"Being, as we are, a technology company transferring technology from the inventors to our commercial company was our first challenge," said Chris Melancon, founder and CEO of , a company specializing in portable water laboratories. "We did that through our manufacturing partner and a lot of time, energy and resources. Now that we have accomplished that, we want to scale the business and to do that we need money. Our current challenge is in raising capital for the company to go from having self-funding and bootstrapping to being able to hire people and sell more products. It is a pretty classic problem, but we are in the middle of that."
Getting paid on time
Jamaican Gourmet Roasting Company
"Our biggest challenge right now is the marketplace," said Jennifer Brown, marketing and sales representative at coffee supplier . "Our challenge is that many of the companies that we do business with are unable to pay their bills as a result of the economy. We [coffee products] are one of the first things that goes in that situation. Our customers still want the product, but they will often times delay the payment and that eats into our working capital. With the economy the way it is, it becomes harder to borrow and many times they are taking away credit lines. It is hard to get that back once it is gone."
Getting a fair price
As a new, small business in the contract manufacturing domain, the biggest hurdle for us is in getting over manufacturers’ price sensitivity in the United States,” said Cara Aley, President and COO of American MoJo Socially Responsible Apparel, a U.S.-based apparel-manufacturing company that focuses on providing sustainable employment opportunities for single moms who are living below the poverty line. "The trick for us (and any small business) has been in being creative and finding a niche in which we can compete, and that is in mass customization for these same manufacturers.This is an arena that allows us to get over the price sensitivity hurdle with manufacturers, as they are willing to pay a bit more for a custom product because the end consumer is willing to do so as well (think Nike ID). We also provide faster delivery to the consumer than an overseas manufacturer could, a lesser environmental impact as a result (up to 25 times less), and employment for a demographic who needs it greatly."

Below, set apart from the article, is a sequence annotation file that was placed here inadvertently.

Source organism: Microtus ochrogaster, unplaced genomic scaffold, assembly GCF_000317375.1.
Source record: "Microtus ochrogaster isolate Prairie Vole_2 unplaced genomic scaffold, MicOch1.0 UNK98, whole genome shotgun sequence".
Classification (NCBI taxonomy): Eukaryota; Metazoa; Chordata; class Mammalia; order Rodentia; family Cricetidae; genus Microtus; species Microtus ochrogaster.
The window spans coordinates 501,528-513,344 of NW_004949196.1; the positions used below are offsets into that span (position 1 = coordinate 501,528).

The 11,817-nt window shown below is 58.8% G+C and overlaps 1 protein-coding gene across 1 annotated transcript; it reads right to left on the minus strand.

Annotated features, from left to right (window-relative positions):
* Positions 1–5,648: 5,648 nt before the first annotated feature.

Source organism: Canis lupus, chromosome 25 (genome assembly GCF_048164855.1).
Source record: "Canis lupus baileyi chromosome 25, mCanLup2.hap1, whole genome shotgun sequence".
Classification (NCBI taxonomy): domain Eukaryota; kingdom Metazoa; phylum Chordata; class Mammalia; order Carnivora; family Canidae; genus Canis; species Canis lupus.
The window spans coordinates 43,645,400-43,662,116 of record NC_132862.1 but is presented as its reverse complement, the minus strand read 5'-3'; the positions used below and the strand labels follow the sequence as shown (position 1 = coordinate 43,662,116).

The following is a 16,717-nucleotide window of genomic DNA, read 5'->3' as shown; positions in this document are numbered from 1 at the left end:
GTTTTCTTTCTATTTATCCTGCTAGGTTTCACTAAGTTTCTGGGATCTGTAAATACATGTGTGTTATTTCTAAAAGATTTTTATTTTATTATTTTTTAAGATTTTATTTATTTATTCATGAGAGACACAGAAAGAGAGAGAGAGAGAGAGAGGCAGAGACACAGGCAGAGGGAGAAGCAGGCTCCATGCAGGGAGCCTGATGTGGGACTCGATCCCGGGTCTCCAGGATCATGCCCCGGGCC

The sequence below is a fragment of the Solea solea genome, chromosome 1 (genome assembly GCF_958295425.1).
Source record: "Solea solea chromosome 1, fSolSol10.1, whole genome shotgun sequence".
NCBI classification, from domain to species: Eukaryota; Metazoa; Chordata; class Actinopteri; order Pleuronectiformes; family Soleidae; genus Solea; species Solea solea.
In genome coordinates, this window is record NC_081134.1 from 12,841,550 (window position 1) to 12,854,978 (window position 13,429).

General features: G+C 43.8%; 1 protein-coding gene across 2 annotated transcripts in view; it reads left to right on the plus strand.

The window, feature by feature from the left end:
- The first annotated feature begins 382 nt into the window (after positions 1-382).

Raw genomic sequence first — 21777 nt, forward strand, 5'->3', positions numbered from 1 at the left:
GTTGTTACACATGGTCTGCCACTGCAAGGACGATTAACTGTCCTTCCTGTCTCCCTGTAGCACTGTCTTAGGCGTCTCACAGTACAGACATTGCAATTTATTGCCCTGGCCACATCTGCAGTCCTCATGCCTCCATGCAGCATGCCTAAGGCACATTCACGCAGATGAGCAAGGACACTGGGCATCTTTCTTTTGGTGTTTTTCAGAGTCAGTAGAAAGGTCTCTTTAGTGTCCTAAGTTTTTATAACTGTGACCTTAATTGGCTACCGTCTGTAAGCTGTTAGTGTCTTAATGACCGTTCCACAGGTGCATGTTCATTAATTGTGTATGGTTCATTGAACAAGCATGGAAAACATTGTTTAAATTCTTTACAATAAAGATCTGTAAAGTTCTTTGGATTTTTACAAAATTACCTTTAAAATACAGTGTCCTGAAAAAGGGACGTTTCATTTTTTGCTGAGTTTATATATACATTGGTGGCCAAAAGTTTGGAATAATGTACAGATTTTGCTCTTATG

Finding the right people
Harlem Vintage and Nectar
"The biggest challenge is being under-resourced," said Jai Jai Greenfield, co-owner of wine bar. "Not having enough talent and the right amount of capital to do what you really need to do is the challenge for us. We have gotten a lot of really great stable growth through our own organic bootstrapping, but when we think about growth and where we can take the business, we need capital to do that."
Village Tea Company
"The issue we have is finding more capital as you are growing," said Martin Ekechukwi, founder and CEO of , an all-natural-tea company. "You find yourself having to spend money on inventory and that money gets tied up. That means you are not selling your product immediately. You therefore need more money for operations to help turn over the CONLINK|1576|product to store level)). It is hard to see a great product that is sitting on the shelf and it is not moving simply because you don’t have the resources to help move it."